During the years of 1946-1957, the Soviet Union experienced one of it’s three largest famines, after several years of success and happiness seen during the industrial period in the 1930s. The famine happened for a few reasons, though out of the three famines in recent Russian history, this one is the least known about. One of those reasons being because of World War II and the lack of labor. Casualties and the lack of interest to return to the farm after fighting led to less area being cultivated and less man power–which ultimately led to less cultivation of agriculture. Another factor that lead to the famine of 1946-1947 was the drought that occurred in Ukraine which reduced the harvest from an already abysmal harvest as compared to pre-war harvests. Compared to 1940 before the war started, 55 million less tons of grain were harvested in 1946. One of the last large factors in the famine was the role that the state police played. The quotas for grain to the government were still very high–even after the war– making it difficult to have enough food for all.
Tough times like the famine of 1946-1947, led to nostalgia and thoughts of the success had in the 1930s during the industrial boom. This is seen in Sergei Mikhalkov’s “Children’s Verse” (1946), which captured the essence of the good times had in a seemingly joyful series of years in the 1930s. Through patriotism and nostalgia of the better economic times of the 1930s, Mikhalkov attempts to make a terrible time better. Much of this time period (the drought) was spent trying to make the Soviet Union look stable and ok, when in reality it was struggling and going through desperate times.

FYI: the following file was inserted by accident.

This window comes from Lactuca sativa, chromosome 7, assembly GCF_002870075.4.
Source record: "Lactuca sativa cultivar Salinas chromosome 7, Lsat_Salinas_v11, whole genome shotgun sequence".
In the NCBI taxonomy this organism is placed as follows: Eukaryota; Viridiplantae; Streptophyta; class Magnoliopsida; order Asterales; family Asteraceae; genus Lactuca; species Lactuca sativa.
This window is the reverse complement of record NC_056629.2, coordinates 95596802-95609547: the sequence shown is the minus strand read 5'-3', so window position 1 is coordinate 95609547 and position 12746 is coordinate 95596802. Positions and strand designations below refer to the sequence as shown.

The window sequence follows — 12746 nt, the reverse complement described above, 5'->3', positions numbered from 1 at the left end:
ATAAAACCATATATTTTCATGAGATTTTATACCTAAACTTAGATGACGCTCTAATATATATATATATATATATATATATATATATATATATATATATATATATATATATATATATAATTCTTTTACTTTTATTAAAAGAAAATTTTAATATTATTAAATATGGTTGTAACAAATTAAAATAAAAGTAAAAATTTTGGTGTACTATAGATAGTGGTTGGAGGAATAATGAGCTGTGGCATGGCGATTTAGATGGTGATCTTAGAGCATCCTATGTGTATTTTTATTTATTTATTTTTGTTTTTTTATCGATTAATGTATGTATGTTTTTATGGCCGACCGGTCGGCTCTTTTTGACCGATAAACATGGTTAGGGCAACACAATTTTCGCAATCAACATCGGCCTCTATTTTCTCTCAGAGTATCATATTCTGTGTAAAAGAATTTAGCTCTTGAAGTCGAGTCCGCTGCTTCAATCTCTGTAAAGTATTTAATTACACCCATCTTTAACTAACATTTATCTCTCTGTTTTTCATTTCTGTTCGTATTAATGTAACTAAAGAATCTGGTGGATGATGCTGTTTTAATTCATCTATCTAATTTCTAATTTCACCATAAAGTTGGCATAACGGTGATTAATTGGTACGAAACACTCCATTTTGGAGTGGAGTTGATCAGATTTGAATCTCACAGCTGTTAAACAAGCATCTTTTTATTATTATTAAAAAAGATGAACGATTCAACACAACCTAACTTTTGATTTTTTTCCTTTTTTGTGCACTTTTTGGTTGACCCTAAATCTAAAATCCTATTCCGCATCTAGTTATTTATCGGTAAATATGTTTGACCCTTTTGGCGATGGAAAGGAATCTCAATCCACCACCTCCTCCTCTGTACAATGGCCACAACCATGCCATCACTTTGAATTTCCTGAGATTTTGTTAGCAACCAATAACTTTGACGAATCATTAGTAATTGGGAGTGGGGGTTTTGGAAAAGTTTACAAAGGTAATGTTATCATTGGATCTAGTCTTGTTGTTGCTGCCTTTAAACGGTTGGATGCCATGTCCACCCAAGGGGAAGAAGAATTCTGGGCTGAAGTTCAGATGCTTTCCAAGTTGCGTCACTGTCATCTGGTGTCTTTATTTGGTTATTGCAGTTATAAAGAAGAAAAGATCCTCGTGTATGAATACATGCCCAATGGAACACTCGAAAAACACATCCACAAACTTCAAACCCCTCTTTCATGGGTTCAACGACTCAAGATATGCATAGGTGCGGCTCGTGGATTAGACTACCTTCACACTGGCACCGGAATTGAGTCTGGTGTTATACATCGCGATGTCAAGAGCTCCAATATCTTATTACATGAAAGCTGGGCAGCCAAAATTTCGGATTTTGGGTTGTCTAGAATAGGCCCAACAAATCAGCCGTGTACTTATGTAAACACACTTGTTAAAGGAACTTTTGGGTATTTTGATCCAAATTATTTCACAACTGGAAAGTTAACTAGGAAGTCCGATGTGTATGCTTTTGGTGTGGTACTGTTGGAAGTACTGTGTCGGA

In the poem, Mikhalkov makes patriotic references to the natural beauty of the country to cover up the tough times. This can be seen in the second stanza of the poem where Mikhalkov writes,”Take a good look all around,/All this is ours, it’s all for us;/ All the mountains and the meadows…/” (Mass Culture in Soviet Russia, 421). This reference to the natural beauty of Russia is used to make the people of Russia appreciative of the little that they have and to make them happy to have something. Other means of patriotism are also used in the poem including in the section under “All This is Ours”, lines 10-14 say, “If in many other countries,/Under foreign governments,/Those who dictate all the laws/Do not plow or sow the fields,/But own the granaries and silos…” (Mass Culture in Soviet Russia, 422). This reference is made to make the Soviet people feel accomplished and proud of the hard work that they put in and that they have something intangible to be proud of. Mikhalkov also comments on the industrial success of the Soviet Union towards the end of the poem where he states, “Everything the factories make,/Everything the plants produce,/ That makes our Motherland so proud…” (Mass Culture in Soviet Russia, 422). This comment to the industrialization pulls on the strings of the success had during an age where industrialization was synonymous with success–in the 1930s. The success allows the reader to become nostalgic about the proud moments and achievements of the Soviet people, which ultimately is what Mikhalkov wants.
The famine of 1946-1947 was a tough time for the Soviet people, but through a number of different means, including poetry, the people of Russia were able to remind themselves of everything they had to be grateful for.